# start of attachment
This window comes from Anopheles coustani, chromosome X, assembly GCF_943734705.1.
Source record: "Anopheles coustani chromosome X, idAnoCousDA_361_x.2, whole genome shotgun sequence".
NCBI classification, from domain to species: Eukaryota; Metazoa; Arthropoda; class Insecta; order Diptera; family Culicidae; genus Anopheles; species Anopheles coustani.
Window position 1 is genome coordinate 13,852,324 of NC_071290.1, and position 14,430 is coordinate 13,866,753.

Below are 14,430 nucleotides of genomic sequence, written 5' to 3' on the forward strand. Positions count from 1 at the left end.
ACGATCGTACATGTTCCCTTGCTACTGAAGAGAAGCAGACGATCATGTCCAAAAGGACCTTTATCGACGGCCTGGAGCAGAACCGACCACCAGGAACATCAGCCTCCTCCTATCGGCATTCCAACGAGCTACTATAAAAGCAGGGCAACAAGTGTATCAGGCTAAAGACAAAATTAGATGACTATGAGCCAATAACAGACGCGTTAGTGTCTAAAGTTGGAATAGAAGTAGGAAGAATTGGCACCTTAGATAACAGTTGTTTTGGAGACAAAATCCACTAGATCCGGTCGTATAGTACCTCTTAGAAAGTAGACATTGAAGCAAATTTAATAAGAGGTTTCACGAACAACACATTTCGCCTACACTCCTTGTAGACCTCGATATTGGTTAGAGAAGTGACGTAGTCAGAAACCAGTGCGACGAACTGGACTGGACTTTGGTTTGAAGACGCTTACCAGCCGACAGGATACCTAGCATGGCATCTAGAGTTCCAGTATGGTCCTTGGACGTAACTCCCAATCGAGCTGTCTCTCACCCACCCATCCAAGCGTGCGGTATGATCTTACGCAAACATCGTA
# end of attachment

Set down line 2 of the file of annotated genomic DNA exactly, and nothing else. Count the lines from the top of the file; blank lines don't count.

Source record: "Anopheles coustani chromosome X, idAnoCousDA_361_x.2, whole genome shotgun sequence".